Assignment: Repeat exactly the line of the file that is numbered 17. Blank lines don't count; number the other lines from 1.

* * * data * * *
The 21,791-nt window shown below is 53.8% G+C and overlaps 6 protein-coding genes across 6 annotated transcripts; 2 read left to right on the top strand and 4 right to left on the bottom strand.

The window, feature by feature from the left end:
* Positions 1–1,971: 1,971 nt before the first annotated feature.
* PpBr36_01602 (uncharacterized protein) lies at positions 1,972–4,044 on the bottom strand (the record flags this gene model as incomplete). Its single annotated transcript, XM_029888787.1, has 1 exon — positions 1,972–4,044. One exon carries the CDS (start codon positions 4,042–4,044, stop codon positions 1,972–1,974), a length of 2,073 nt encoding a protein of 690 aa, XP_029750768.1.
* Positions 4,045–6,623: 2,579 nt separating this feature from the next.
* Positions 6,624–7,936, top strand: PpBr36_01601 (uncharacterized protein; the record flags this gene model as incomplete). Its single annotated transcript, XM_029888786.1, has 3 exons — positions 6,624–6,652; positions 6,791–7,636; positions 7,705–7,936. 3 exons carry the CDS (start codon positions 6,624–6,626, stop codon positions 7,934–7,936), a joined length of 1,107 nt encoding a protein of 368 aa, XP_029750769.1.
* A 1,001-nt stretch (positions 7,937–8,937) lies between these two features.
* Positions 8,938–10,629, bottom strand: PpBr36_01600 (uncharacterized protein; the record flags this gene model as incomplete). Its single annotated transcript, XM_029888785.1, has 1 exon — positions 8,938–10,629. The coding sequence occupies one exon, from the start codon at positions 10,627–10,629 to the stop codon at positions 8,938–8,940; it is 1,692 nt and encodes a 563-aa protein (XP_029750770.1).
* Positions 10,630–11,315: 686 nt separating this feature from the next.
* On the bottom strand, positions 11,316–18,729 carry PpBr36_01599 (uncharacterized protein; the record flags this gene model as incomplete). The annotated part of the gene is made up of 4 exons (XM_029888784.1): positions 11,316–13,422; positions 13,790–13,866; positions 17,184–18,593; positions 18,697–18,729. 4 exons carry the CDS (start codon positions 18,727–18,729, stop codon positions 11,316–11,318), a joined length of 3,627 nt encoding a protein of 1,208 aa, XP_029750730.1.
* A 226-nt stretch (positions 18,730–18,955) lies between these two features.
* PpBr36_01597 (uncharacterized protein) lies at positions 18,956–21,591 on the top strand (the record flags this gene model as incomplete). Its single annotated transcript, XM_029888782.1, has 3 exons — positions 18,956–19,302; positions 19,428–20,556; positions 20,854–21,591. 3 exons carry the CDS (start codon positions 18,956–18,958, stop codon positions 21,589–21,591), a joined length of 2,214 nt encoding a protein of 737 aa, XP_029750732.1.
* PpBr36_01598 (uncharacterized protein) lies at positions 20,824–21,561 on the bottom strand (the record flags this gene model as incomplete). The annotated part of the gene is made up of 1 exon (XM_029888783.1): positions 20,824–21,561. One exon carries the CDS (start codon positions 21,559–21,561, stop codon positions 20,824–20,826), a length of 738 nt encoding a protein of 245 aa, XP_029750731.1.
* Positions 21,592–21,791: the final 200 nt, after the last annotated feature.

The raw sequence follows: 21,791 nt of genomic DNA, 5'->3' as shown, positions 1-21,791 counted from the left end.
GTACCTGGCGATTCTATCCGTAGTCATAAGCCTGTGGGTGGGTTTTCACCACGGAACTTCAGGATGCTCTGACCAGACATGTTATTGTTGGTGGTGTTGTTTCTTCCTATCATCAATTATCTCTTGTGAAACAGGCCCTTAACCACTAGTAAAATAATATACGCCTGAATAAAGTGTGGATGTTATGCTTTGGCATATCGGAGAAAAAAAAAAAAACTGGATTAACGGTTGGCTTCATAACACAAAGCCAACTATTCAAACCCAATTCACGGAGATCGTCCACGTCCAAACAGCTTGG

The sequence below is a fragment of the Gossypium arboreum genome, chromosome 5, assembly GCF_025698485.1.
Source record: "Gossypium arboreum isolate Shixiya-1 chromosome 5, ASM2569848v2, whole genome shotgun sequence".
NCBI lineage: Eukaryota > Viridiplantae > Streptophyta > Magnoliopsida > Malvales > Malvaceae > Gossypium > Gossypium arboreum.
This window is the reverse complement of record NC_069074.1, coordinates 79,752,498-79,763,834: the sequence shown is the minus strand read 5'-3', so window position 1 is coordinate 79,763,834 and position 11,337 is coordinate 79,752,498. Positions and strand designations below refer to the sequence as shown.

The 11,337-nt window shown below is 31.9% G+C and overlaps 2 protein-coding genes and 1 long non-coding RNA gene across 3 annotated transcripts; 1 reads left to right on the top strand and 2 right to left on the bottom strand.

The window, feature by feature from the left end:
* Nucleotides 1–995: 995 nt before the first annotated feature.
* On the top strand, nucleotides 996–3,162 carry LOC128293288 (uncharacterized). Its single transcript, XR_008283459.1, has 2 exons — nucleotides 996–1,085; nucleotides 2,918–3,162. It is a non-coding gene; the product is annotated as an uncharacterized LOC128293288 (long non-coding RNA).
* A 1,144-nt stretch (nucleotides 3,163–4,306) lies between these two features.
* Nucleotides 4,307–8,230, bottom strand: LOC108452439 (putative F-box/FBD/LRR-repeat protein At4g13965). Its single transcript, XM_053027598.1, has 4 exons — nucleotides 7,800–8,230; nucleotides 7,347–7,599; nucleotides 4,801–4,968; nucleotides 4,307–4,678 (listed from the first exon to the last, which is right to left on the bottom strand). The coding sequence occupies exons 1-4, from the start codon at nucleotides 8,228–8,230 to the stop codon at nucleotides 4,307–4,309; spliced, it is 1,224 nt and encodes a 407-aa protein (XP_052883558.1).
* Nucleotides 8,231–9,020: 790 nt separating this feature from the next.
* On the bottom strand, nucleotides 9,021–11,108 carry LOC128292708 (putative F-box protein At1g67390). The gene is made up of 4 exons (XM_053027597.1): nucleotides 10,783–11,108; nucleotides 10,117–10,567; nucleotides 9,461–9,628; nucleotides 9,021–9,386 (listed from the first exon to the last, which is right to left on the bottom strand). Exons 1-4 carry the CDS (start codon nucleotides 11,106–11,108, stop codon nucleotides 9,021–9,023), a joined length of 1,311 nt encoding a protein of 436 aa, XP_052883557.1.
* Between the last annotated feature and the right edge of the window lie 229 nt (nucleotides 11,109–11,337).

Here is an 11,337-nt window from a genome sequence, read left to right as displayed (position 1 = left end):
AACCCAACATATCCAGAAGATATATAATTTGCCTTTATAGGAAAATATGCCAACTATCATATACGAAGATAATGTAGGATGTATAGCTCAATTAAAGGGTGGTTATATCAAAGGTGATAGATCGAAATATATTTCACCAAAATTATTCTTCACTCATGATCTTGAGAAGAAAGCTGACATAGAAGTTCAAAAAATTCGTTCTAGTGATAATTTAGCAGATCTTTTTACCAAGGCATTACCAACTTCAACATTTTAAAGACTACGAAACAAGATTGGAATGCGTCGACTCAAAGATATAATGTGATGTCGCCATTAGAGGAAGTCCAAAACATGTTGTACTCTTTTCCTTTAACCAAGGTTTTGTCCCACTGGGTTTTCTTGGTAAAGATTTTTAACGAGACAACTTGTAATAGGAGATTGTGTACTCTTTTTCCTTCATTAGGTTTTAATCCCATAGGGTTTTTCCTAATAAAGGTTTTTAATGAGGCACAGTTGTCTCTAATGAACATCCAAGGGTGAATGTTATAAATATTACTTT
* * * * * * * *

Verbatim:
The sequence below is a fragment of the Gossypium arboreum genome, chromosome 5, assembly GCF_025698485.1.